9. #9
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    Simply making the effort to separate the wheat from the chaff is it pretty good start.

    Start with principles. Universal principles are worth knowing. Tactics and techniques must be in accord with those principles

    The discussions on this forum flesh out those principles pretty well. Classes on individual subjects will of course be more in depth on particular subjects, but the class should explain not only the principles but the tactics, techniques and skills that follow those principles.

    It is then up to you to internalize those principles. New techniques that you learn should be evaluated based on their accordance with the principles.

    We cannot all “been there done that”. Not for everthing. We often have to rely on the experience of others.
    Brent Yamamoto
    Suarez International Tier 1 Staff Instructor

    Ready, willing, able. Bring it.

    Instagram: karate_at_1200fps

    Upcoming classes:

    Pistol Groundfighting, Kansas
    Pistol Groundfighting, Washington

  10. #10
    Join Date
    Mar 2011
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    Western WA
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    Apropos of this thread...

    Tonight I went in early to train with the Jujutsu guys.

    Jujutsu is a grappling system. That means it's within arms reach, both people are usually gripping each other in some way, and it can be either standing or on the ground. And the emphasis is always on unbalancing the other guy in some way, performing some type of throw to ballistically introduce him to the ground, and a joint control when he hits the deck. This stuff is inherently more complicated than striking. Obviously I'm not opposed to this kind of training because I do it...but I also pass it through my sniff test.

    Essentially my sniff test is "will this work on me?" Perhaps that's a little unfair because I've seen a few things, but I figure if it will work on me it should work on most people (at least those not built like Eric Tull).

    For example...we worked on a few variations of hip throws. For those that don't know what it is, here's the first clip that comes up when I search for "ippon seoi nage" (they call it a shoulder throw, but the mechanics of your core are just like any other hip throw, so I classify it as a hip throw). The guy demonstrating has pretty solid mechanics and I have no criticism of his performance or presentation. Keep in mind that he's demonstrating this for Judo competition.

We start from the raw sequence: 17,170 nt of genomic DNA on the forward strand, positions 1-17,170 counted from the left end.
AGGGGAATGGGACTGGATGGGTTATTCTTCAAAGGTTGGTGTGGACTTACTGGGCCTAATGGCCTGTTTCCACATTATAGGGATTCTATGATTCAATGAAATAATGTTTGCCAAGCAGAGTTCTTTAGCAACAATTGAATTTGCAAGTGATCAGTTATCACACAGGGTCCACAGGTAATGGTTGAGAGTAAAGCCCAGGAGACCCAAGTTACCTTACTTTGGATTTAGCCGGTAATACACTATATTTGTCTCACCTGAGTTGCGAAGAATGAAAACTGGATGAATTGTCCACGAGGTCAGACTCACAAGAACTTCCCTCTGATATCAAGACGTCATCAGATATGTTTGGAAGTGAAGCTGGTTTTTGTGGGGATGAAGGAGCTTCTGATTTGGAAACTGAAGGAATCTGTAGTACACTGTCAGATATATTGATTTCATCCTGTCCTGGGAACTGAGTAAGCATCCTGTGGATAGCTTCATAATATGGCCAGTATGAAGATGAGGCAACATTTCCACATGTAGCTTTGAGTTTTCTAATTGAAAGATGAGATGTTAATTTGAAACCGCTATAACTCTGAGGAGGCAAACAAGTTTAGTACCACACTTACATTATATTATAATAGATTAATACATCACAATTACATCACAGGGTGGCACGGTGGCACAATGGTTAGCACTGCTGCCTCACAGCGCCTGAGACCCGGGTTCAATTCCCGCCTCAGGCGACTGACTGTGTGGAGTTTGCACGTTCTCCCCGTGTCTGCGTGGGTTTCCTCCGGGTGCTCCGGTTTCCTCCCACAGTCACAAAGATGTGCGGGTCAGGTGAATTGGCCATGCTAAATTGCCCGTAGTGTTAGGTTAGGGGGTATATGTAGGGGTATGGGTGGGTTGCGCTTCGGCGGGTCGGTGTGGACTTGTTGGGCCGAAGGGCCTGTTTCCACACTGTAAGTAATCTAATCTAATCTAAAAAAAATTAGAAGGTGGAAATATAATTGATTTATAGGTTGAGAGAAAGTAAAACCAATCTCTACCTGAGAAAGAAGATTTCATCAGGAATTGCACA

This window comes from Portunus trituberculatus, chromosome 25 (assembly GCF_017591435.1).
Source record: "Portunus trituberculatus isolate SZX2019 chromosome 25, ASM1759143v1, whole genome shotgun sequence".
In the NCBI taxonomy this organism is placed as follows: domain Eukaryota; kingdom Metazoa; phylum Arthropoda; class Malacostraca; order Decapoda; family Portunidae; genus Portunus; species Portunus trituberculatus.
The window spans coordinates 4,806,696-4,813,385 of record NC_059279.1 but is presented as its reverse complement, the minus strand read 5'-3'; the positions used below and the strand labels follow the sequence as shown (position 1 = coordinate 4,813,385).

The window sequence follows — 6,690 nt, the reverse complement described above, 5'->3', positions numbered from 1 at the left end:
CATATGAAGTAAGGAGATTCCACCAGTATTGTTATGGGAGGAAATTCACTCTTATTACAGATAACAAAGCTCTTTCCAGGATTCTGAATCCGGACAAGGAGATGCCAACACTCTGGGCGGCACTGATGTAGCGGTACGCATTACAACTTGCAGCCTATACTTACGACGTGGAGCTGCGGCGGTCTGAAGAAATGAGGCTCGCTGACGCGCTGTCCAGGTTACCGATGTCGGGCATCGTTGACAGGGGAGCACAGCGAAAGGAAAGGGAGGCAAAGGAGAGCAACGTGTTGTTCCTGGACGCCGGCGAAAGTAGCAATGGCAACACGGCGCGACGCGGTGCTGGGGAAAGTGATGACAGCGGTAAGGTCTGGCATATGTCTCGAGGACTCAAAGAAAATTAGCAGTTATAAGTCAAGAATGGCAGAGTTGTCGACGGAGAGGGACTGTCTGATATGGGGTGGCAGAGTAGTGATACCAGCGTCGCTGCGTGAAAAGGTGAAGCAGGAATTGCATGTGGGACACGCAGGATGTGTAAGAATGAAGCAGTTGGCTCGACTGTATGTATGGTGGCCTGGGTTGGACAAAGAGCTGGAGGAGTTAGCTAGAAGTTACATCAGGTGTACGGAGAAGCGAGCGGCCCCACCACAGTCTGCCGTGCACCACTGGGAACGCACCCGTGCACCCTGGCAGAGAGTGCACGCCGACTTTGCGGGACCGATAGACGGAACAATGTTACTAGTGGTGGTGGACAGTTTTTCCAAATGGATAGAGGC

The technique is mechanically sound. There is value in learning how to move like this, controlling your body as it moves through space, placing your feet, feeling and disrupting the other guys balance, and completing the mechanics of this throw.

    But is it tactically sound outside of the Judo ring?

    Look at this moment, and imagine this out on the sidewalk. What is White doing that might not be advisable? What is in Blue's favor at this moment? Even if White successfully throws Blue...might there be some things Blue can do on the way to that throw...and for that matter DURING the throw? (And by the way, if Blue know's something about falling he's not out of the picture yet.)
    Capture.JPG

    I am NOT saying that this throw won't work. I'm not saying it's not a viable technique in shitty circumstances, or that it's not something worthwhile to train and be familiar with. After all there are times we get forced into less than ideal circumstances and we may have to make choices that are less than ideal. I AM saying that this particular throw, done this particular way, is not as tactically sound as other choices that could be made.

    If you have a lot of time to train, by all means, there's value to being able to do it. More importantly there's value to recognizing when you're being set up for it and knowing how to deal with it. But...we have limited training time. I would not prioritize this one.

    That said, I don't care where you train, there's going to be things you learn that are not high priority. Even in my own dojo where I strive to make everything as high value as I can, there are times when we train lower priority stuff. That just happens. But that's ok.

    Don't think of it as another tool in your box. Analyze it and make a judgement whether or not it's useful to you. If it's not something you're going to do "on the street", well that's ok. You just did another movement exercise and learned something of limited value. Don't let it clutter your brain. Throw it away and don't cling to it. You still got to move around, you still got a work out, you still got to get in contact with another body and learned something about how people move, what they do, etc. Maybe mostly all you got out of it was "don't fucking do anything like that, ever".

    As long as the balance of good stuff outweighs the balance of bad stuff, it's not wasted time. I can't be there so you have to make your own call.
    Brent Yamamoto
    Suarez International Tier 1 Staff Instructor

    Ready, willing, able. Bring it.

    Instagram: karate_at_1200fps

    Upcoming classes:

    Pistol Groundfighting, Kansas
    Pistol Groundfighting, Washington